As a Farm Woman Thinks

Laura Ingalls Wilder

The first time anyone ever read a word written by Laura Ingalls Wilder, it was in the column she wrote for the Missouri Ruralist from around 1911 until the 1920s. She was a farm woman who thought about the life around her at home, about world events, family, and the international travels of her only child, Rose. Would she have written about her early life as a pioneering girl in a large family if she and her husband, Almanzo, hadn’t lost so much during the Stock Market Crash of 1929? Yes, she needed the money—her first royalty check was for $500, but they grew considerably as her poplarity soared with the Little House series of books. But considering how intimate the books were—how they relived the life with her deceased parents during their years in Wisconsin, Kansas, Minnesota and South Dakota—it’s a good guess that she would have written them anyway. How many young girls have been inspired by her series of books, starting with Little House in the Big Woods in 1932? How many have found strength and joy in the Wilder family and the hardships they encountered? How many have wanted to be pioneers in their own way? Laura had intended that her literary estate go to the Mansfield, Missouri library after her daughter’s death, but Rose had renewed all the copyrights under the name of her business agent and heir. The courts upheld the right of the Roger MacBride family to the multimillion-dollar estate. Wonder what Laura would have written about that.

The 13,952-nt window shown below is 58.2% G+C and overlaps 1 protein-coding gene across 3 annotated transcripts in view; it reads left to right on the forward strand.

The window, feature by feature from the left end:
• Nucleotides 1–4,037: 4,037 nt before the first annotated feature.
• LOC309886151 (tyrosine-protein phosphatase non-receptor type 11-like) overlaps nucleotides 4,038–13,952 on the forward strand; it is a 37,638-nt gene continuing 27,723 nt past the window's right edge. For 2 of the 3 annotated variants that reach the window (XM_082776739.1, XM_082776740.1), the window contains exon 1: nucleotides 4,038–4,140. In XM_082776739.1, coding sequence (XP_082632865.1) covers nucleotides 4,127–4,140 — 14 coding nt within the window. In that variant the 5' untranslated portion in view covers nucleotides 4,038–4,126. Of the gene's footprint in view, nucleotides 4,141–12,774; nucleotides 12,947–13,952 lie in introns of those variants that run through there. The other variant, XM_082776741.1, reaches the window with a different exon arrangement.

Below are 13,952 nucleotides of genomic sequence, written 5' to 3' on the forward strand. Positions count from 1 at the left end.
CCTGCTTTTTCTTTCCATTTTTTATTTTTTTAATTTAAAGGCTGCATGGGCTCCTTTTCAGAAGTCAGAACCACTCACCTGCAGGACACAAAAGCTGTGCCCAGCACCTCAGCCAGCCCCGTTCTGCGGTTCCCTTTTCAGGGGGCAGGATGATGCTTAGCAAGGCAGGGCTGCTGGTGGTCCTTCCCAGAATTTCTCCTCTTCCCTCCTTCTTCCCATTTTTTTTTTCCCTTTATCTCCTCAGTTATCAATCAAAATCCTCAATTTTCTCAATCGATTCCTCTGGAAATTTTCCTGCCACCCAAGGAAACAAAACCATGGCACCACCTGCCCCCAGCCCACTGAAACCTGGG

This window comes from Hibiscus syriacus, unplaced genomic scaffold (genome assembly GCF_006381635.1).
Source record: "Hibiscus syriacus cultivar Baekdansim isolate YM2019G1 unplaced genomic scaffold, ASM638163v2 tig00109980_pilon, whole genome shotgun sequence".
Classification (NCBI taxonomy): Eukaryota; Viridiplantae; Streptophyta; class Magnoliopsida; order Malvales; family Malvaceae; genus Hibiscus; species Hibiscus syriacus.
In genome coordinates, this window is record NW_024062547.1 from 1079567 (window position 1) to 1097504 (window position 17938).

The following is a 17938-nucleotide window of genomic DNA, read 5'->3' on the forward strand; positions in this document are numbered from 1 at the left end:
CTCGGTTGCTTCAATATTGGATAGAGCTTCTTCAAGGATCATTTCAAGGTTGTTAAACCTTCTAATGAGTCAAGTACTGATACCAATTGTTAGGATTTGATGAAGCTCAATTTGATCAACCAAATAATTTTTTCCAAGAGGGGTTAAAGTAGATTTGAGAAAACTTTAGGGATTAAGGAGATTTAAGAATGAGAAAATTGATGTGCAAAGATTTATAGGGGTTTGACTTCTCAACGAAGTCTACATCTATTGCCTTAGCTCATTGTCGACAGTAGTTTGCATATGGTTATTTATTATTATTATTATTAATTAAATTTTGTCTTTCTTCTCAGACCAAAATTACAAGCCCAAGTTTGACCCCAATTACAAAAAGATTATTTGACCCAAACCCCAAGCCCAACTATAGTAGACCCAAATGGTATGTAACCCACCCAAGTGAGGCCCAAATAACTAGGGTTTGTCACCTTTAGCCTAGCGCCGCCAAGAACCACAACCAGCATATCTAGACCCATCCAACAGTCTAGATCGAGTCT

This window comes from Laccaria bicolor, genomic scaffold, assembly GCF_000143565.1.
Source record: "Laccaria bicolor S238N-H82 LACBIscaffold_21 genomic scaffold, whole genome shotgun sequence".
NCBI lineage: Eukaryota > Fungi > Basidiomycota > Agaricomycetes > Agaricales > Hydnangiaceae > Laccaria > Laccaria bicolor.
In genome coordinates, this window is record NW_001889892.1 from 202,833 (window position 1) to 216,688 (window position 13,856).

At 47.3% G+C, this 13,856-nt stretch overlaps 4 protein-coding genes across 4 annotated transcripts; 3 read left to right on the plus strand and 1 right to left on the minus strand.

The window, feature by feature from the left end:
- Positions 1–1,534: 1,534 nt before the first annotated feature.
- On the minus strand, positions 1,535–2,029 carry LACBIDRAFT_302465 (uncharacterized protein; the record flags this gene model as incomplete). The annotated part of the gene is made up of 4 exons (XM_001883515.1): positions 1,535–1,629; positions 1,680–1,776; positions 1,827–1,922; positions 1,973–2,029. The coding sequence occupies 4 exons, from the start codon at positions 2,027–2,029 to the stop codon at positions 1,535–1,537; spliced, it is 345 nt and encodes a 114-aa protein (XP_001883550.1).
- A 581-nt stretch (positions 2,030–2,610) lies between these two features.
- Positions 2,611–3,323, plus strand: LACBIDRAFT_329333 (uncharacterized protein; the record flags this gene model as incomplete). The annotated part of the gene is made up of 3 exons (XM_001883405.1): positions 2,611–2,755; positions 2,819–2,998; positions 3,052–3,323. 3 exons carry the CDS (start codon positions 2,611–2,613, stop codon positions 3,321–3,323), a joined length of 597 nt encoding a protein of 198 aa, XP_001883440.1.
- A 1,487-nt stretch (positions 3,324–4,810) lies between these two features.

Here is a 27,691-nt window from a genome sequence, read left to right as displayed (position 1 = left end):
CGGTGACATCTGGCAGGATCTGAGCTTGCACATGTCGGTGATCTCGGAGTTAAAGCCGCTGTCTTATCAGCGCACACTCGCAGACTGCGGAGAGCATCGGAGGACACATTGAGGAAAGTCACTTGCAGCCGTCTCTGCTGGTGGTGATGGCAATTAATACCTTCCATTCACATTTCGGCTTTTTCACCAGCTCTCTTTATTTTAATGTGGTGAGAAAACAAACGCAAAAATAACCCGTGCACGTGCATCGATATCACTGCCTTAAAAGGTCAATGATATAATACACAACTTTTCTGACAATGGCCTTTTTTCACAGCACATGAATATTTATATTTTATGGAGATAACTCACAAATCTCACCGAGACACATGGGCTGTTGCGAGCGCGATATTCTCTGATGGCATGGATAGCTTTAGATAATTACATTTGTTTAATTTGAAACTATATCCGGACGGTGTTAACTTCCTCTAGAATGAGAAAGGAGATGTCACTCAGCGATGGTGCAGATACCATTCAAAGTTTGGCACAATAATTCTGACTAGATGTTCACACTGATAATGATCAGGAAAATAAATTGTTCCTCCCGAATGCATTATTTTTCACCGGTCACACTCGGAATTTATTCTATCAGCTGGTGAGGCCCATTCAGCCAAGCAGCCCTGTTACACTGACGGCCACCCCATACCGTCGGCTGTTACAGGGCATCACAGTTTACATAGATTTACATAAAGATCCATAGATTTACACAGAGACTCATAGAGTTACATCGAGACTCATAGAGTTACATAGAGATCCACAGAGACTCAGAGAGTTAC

What do you think?

Jana Bommersbach

Arizona’s Journalist of the Year, Jana Bommersbach has won an Emmy and two Lifetime Achievement Awards. She also cowrote and appeared on the Emmy-winning Outrageous Arizona and has written two true crime books, a children’s book and the historical novel Cattle Kate.